Thanks for the memories, Undertaker

The Undertaker facing Roman Reigns. Picture: WWE.

I still remember the first time I saw The Undertaker while watching WWE.

I was 10, and he was deep in a rivalry with Randy Orton in the lead up to their Hell in a Cell match at Armageddon in 2005.

From the moment I had tuned in, I was hooked.

He had an eerie presence, plus that rivalry had a large supernatural element to it, leading up to a brutal match that December.

Months later, I saw him return and ‘shoot’ lightning out of his hands at the conclusion of the 2006 Royal Rumble.

For me, The Undertaker was someone who instantly grabbed the attention of all those in his presence, and that presence managed to spread through a television screen.

You were in awe of this giant phenom, who had competed in some of the most brutal matches in the history of professional wrestling.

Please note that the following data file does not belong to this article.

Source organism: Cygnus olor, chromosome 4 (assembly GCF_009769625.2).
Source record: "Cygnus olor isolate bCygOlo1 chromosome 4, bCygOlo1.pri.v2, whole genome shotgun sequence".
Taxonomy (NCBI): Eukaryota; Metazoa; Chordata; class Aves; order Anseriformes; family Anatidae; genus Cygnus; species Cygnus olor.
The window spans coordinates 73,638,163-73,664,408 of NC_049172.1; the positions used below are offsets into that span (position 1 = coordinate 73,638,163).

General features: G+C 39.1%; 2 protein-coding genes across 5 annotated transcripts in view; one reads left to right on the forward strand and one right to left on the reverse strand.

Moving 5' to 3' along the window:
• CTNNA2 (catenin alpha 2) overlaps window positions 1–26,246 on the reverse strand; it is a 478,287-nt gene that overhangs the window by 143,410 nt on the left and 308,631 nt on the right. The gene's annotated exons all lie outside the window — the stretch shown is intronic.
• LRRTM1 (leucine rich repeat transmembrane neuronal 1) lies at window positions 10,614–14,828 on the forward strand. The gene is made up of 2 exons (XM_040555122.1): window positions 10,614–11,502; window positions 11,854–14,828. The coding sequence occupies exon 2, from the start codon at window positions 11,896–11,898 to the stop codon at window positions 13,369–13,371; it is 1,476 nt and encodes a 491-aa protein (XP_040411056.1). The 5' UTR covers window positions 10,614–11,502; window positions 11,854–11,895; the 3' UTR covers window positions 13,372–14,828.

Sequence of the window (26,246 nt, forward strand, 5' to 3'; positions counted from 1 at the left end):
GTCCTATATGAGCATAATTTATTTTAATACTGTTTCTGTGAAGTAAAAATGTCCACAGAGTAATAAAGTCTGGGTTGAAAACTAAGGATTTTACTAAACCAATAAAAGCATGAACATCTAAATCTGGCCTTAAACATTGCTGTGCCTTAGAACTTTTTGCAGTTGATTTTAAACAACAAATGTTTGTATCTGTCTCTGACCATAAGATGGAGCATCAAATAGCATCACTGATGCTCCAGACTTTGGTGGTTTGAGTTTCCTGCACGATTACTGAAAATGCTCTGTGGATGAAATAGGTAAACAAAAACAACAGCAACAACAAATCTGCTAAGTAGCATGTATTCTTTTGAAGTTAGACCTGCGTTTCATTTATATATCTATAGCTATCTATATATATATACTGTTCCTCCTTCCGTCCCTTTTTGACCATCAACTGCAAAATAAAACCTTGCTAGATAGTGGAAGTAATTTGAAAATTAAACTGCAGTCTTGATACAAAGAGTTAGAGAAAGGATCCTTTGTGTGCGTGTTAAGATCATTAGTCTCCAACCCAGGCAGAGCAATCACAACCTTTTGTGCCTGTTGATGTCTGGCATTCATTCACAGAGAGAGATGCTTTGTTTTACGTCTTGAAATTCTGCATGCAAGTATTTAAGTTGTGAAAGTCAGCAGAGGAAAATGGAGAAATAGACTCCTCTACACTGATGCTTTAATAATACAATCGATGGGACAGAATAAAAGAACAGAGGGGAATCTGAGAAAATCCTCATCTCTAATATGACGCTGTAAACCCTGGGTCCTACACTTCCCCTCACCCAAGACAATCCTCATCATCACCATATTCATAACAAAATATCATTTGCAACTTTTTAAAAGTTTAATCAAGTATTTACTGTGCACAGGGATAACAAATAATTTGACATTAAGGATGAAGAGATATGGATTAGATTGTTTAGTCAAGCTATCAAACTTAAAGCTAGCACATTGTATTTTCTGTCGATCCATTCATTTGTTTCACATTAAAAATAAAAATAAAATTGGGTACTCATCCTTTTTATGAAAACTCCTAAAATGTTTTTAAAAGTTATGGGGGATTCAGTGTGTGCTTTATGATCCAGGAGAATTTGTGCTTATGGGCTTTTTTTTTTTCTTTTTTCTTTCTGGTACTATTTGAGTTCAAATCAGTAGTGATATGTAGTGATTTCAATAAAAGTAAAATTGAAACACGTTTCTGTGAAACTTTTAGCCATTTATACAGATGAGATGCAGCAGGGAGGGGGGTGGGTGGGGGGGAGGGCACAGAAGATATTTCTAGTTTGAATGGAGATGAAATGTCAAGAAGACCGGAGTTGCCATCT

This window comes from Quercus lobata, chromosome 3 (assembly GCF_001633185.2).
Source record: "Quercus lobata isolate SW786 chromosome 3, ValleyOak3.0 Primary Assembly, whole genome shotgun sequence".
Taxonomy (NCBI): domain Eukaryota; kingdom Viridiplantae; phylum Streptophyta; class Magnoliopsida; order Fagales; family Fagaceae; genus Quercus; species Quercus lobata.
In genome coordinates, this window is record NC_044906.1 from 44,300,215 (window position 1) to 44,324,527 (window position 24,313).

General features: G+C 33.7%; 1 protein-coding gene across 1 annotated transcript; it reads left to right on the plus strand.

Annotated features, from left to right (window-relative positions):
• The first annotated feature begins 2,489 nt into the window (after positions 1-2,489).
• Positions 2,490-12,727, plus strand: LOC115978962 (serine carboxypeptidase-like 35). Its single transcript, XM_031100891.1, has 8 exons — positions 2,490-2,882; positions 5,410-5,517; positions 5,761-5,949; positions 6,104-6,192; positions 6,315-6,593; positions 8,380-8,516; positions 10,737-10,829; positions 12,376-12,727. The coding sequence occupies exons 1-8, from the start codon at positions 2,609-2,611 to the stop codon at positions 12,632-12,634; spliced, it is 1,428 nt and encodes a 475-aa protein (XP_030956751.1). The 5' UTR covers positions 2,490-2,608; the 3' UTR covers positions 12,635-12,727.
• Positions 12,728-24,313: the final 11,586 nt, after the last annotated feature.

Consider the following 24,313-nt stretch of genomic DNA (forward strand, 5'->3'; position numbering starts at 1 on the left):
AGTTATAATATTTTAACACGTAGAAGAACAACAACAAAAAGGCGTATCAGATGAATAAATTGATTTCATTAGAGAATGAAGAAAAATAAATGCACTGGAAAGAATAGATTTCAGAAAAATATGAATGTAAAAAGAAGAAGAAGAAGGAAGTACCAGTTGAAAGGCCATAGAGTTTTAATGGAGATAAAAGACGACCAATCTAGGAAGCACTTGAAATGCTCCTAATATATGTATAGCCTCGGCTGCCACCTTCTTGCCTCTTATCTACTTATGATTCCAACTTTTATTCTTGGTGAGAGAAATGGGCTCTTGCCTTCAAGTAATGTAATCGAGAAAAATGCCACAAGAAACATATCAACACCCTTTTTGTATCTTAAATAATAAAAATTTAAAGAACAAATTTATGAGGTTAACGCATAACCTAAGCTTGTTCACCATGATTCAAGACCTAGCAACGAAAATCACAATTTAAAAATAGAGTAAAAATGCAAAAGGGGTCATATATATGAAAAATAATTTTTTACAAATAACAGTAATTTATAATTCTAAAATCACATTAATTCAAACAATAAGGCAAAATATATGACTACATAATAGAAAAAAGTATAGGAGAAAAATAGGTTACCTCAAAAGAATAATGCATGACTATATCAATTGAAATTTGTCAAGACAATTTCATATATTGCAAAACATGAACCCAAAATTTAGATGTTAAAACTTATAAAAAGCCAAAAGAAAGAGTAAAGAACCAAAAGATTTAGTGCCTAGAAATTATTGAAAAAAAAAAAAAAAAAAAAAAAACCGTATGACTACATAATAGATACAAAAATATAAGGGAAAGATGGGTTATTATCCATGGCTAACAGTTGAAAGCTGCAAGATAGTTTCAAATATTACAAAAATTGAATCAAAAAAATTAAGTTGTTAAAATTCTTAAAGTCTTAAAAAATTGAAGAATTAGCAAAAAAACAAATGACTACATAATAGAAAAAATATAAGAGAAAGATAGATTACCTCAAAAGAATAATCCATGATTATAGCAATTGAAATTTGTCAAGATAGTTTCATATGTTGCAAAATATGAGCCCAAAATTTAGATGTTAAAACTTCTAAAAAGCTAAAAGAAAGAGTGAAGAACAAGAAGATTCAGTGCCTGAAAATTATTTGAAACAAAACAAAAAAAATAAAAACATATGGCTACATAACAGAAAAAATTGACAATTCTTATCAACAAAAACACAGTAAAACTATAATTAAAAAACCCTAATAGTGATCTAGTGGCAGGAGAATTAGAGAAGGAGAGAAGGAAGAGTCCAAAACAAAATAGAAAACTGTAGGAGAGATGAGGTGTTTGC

The sight of him launching Mick Foley off the Hell in a Cell structure is still unbelievable.

A daunting character, but someone who as we saw in The Last Ride documentary earlier this year, a remarkable human being with a love of the business.

I remember attending a Smackdown Live show in South Australia in 2007, when the Undertaker was ‘suspended’ from action.

Yet, he was booked to compete against Edge that night, and his presence, the gong, the music, everything was an atmosphere created over two, now three, long decades.

Undertaker’s presence was then less frequent, and the two matches against Shawn Michaels, followed by the two against Triple H will forever remain locked in my top four matches I’ve ever watched.

As a massive Shawn Michaels fan, the last one of those matches hurt due to his retirement, but the show and the story told by two athletes with significant respect for one another was a sight to behold.

The ‘End of an Era’ match was unbelievable, the physical torture they went through for the fans was nothing short of inspirational.

In recent years, seeing the end of the streak, a WrestleMania without The Undertaker, it began to feel real for the first time he was indeed mortal.

Now, we’re here at the end.

As a wrestling fan of now over 15 years, I say thank you Undertaker, for the memories, for the fear you instilled in me as a child and for putting yourself through so much pain for a business we all love.

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